Until I've had enough time to gauge 1.42's effectiveness, I have to give this product a huge thumbs down. And that's a shame, as this particular product has so much potential, if it would only stay working.

Tech support has been pretty darn good though and except for 2 instances, wait times were <5 mins. And for these 3 failures, I've spent multiple hours on the phone with tech support.

So for now, I'm back to specifying the single (non RAID) Buffalo LinkStation Pro NAS drives, which have been pretty reliable for me (when the proper firmware is installed on them).
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22 of 25 people found the following review helpful
1.0 out of 5 stars PRODUCT IS SPOTTY AND TECH SUPPORT IS SHADY., July 16, 2011
Verified Purchase(What's this?)
This review is from: BUFFALO LinkStation Pro Duo 2-Bay 2 TB (2 x 1 TB) RAID High Performance Network Attached Storage (NAS) - LS-WV2.0TL/R1 (Personal Computers)
I chose the NAS because of the speed and the option to put my own drives in the chassis if something happens.

I received the NAS and set it up in RAID 1. Got all my info on it and used it for streaming to my TV thru PS3. I was very happy with the NAS until one day I get a message that my drives were offline. I ran diagnostics on the NAS and disk 1 came online. I did a reset and disk 2 would not come online. I checked for new firmware and tried that. I was still not able to add disk 2 back into the array.

I called tech support and was told I should replace the drive since my data was not being protected. I told them it was 2 months old. Now they wanted me to run a bunch of test and did not want to send a drive out for the system. All of the sudden they felt the drive was ok even though at the beginning it was recommended to replace. After a couple of hours troubleshooting I was finally given an RMA # for a new drive. I sent in the bad drive and received a new drive 2 weeks later. I put the drive in the drive in the NAS and it will not let me add it to the system. I call tech support and they have me update the firmware the NAS. NAS still will not see the disk. Tech support wants me to try the drive on something else. I explain that I do not have a system that supports the drive. Tech support tells me to call back during the day to see if they can help me. I called back the next day and go thru the test again. They still want me to test the drive. I explain I have no way to test the drive. Finally they agree to replace the system.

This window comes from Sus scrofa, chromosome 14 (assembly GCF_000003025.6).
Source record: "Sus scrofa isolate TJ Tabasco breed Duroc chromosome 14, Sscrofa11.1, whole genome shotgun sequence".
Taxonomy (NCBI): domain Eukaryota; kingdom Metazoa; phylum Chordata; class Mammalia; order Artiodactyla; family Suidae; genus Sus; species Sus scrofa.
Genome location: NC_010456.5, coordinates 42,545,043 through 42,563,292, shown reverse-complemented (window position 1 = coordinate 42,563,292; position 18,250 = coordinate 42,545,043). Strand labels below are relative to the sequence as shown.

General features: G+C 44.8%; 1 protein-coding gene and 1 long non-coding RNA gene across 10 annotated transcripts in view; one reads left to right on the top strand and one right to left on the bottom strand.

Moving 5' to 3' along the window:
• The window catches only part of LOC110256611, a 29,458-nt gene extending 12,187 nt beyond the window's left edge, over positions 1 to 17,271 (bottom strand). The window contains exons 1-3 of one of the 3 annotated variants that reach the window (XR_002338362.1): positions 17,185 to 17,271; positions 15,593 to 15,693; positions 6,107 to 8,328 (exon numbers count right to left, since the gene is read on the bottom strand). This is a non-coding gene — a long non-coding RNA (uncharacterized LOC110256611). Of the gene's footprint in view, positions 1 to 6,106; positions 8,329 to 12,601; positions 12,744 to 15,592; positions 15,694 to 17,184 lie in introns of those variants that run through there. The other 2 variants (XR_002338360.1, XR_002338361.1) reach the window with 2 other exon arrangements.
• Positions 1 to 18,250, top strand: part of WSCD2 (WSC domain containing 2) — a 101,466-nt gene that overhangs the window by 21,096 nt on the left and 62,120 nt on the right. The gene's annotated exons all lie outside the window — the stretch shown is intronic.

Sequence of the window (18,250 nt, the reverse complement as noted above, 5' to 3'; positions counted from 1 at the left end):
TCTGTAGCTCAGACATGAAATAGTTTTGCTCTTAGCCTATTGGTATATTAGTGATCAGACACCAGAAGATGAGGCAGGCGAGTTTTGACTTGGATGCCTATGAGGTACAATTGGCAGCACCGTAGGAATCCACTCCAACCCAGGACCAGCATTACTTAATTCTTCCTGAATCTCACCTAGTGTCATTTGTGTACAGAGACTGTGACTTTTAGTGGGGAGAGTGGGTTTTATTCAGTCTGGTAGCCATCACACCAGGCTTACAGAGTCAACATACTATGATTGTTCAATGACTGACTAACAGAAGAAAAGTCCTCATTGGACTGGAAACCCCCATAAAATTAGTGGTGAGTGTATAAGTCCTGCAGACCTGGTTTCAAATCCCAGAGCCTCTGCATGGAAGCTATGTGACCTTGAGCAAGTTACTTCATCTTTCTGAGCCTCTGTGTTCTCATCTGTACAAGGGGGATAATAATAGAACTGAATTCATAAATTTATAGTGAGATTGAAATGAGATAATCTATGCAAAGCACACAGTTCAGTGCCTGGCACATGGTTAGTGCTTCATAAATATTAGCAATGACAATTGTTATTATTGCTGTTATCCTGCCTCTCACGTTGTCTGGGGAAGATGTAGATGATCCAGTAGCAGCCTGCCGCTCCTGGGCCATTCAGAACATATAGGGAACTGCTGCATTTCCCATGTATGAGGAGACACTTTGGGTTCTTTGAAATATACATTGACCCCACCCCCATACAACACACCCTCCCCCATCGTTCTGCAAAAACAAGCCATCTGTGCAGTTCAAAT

3 weeks later I finally get the refurb NAS. It has a 90 day warranty so lost 7 months of warranty when they replaced the NAS. I start it up and it will not let me set in RAID 1. I reformat it and still not luck. I notice the firmware is old and go the 1 I put on the last NAS. It finally lets me setup RAID 1. I then get messages that both disk cannot mount and RAID 1 is not sync. The great thing is every 2 minutes or so a message will come up saying that you have NAS issues. So off to buffalo software downloads. I find out there is a newer firmware. I then proceed to do a new firmware update again on a drive that is supposed to be factory refurb and working. Finally everything looks good so proceed to restore all my data to the NAS.

Well go into the NAS to getting settings back to normal and Media server option will not come up. I reboot hoping that will fix it, no go. So another call to tech support. I call and they want me to edit the firmware file and say it must of loaded wrong. I proceed to do what they say and I tell her I do not have the option. She says are you running XP. I tell her no I have Windows 7. She tells me oh we do not support Windows 7. She says you will need to get Windows XP or Vista. I tell her I only have Windows 7 systems. She says well you could return the unit and we might be able to fix. I explain I just go this one from factory 3 days ago and do not want move my data. She says there is no other choice.